How to explore the provenance graph

Inputs and outputs

The get_incoming() and get_outgoing() methods, described in the previous section, can be used to access all neighbors from a certain node and provide advanced filtering options. However, often one doesn’t need this expressivity and simply wants to retrieve all neighboring nodes with a syntax that is as succint as possible. A prime example is to retrieve the inputs or outputs of a process. Instead of using get_incoming() and get_outgoing(), to get the inputs and outputs of a process_node one can do:

inputs = process_node.inputs
outputs = process_node.outputs

These properties do not return the actual inputs and outputs directly, but instead return an instance of NodeLinksManager. The reason is because through the manager, the inputs or outputs are accessible through their link label (that, for inputs and outputs of processes, is unique) and can be tab-completed. For example, if the process_node has an output with the label result, it can be retrieved as:


The inputs or outputs can also be accessed through key dereferencing:


If there is no neighboring output with the given link label, a NotExistentAttributeError or NotExistentKeyError will be raised, respectively.


The inputs and outputs properties are only defined for ProcessNode’s. This means that you cannot chain these calls, because an input or output of a process node is guaranteed to be a Data node, which does not have inputs or outputs.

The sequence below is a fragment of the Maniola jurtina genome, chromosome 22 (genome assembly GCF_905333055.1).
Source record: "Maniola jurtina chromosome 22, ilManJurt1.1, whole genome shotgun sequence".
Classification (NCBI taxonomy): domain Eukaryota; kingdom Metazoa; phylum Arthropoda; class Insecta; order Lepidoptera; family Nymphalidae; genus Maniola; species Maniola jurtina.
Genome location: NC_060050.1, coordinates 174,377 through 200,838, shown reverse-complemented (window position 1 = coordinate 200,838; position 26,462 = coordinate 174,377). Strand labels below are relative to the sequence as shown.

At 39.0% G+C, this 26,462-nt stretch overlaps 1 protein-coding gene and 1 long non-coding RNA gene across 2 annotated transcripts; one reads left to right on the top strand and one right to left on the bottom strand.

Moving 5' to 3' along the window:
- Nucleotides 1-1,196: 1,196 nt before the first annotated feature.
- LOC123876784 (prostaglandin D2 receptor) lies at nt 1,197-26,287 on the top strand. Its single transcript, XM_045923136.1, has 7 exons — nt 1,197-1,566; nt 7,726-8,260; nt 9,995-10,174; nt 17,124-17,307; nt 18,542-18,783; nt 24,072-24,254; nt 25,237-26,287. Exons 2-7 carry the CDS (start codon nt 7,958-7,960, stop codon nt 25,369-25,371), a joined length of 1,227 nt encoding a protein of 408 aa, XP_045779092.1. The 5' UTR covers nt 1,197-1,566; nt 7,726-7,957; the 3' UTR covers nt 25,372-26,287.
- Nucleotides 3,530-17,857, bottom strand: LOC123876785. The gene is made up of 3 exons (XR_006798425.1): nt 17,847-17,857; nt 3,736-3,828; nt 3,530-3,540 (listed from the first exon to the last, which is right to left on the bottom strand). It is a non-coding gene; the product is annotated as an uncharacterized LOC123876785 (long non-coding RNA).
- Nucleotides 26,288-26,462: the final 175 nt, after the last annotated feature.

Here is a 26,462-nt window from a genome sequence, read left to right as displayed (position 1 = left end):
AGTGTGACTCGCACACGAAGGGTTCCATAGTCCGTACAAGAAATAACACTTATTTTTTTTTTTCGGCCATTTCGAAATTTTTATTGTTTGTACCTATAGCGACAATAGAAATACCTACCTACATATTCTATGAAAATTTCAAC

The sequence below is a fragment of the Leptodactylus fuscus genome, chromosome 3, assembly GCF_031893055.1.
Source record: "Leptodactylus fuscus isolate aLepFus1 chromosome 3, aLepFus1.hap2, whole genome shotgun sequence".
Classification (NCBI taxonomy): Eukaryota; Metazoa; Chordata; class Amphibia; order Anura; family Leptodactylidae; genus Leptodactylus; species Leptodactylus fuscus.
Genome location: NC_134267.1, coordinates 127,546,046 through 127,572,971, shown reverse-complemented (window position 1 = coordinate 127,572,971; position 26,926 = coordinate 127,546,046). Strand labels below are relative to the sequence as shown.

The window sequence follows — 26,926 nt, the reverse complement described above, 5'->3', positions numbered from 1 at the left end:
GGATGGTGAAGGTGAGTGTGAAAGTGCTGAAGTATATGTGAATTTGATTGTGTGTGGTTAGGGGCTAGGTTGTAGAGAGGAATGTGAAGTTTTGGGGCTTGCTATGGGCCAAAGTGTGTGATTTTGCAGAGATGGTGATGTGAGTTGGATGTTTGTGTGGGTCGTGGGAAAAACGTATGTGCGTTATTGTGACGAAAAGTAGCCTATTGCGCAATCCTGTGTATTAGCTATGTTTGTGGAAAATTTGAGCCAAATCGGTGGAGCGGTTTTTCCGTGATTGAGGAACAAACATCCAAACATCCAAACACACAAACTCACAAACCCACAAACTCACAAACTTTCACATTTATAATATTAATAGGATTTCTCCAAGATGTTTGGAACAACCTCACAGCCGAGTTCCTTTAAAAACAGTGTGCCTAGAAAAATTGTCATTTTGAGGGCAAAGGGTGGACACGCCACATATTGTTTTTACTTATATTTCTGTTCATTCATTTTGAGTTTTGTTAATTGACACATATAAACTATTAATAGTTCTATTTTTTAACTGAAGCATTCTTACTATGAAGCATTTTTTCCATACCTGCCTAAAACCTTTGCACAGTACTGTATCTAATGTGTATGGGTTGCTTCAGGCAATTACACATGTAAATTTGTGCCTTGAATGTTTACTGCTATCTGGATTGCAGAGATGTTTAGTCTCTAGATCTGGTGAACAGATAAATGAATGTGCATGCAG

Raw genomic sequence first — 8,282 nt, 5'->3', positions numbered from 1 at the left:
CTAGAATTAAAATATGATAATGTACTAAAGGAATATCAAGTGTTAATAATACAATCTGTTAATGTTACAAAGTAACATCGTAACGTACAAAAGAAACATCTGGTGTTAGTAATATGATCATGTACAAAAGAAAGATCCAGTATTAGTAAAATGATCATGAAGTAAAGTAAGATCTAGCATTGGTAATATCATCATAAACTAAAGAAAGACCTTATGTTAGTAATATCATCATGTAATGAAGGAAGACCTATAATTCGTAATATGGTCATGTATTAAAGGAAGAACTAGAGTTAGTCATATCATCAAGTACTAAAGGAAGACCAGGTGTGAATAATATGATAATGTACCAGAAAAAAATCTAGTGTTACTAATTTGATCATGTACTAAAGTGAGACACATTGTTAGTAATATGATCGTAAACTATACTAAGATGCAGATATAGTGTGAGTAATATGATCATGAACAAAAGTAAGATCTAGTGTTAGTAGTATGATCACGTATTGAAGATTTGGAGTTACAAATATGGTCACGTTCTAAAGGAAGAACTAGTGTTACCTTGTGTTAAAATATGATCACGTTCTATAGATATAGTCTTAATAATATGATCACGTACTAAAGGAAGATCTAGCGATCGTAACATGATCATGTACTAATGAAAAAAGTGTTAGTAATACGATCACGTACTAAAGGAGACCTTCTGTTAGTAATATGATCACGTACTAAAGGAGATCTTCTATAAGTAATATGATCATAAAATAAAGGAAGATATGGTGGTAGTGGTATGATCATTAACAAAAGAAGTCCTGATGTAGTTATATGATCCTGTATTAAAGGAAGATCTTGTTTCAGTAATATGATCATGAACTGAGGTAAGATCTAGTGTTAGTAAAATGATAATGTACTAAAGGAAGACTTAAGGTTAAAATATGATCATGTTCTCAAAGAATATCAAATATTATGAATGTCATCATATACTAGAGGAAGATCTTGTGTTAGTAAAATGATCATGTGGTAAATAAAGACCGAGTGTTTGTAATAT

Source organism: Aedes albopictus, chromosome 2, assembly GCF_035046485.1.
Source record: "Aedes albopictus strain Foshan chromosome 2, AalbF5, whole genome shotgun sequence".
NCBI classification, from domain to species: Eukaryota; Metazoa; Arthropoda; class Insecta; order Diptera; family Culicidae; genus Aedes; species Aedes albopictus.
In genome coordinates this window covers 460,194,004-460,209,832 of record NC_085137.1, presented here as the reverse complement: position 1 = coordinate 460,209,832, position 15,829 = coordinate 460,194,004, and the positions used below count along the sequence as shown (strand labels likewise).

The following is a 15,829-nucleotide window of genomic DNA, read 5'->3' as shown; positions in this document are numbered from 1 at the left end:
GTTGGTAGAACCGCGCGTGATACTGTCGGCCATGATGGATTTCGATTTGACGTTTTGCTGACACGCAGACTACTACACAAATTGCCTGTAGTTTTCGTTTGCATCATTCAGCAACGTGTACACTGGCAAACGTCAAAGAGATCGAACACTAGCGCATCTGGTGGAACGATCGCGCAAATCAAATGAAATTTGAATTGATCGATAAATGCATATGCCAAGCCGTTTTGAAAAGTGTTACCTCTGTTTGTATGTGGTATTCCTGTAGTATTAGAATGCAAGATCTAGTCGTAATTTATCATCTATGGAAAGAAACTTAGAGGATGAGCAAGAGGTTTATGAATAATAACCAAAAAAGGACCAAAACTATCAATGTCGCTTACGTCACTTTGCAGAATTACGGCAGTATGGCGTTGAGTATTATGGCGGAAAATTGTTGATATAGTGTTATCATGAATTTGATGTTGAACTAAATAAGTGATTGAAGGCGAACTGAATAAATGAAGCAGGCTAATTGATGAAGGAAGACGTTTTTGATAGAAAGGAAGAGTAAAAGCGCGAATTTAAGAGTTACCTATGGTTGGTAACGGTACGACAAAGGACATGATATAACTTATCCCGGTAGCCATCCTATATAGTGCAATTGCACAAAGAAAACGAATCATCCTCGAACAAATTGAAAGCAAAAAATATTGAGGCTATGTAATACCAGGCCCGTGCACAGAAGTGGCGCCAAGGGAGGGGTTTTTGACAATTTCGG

Creator, caller and called

Similar to the inputs and outputs properties of process nodes, there are some more properties that make exploring the provenance graph easier:

  • called(): defined for ProcessNode’s and returns the list of process nodes called by this node. If this process node did not call any other processes, this property returns an empty list.

  • caller(): defined for ProcessNode’s and returns the process node that called this node. If this node was not called by a process, this property returns None.

  • creator(): defined for Data nodes and returns the process node that created it. If the node was not created by a process, this property returns None.


Using the creator and inputs properties, one can easily move up the provenance graph. For example, starting from some data node that represents the result of a long workflow, one can move up the provenance graph to find an initial input node of interest: result.creator.inputs.some_input.creator.inputs.initial_input.

Calculation job results

CalcJobNode’s provide the res() property, that can give easy access to the results of the calculation job. The requirement is that the CalcJob class that produced the node, defines a default output node in its spec. This node should be a Dict output that will always be created. An example is the TemplatereplacerCalculation plugin, that has the output_parameters output that is specified as its default output node.

The res() property will give direct easy access to all the keys within this dictionary output. For example, the following:


will return a list of all the keys in the output node. Individual keys can then be accessed through attribute dereferencing:


In an interactive shell, the available keys are also tab-completed. If you type node.res. followed by the tab key twice, a list of the available keys is printed.


The res() property is really just a shortcut to quickly and easily access an attribute of the default output node of a calculation job. For example, if the default output node link label is output_parameters, then node.res.some_key is exactly equivalent to node.outputs.output_parameters.dict.some_key. That is to say, when using res, one is accessing attributes of one of the output nodes, and not of the calculation job node itself.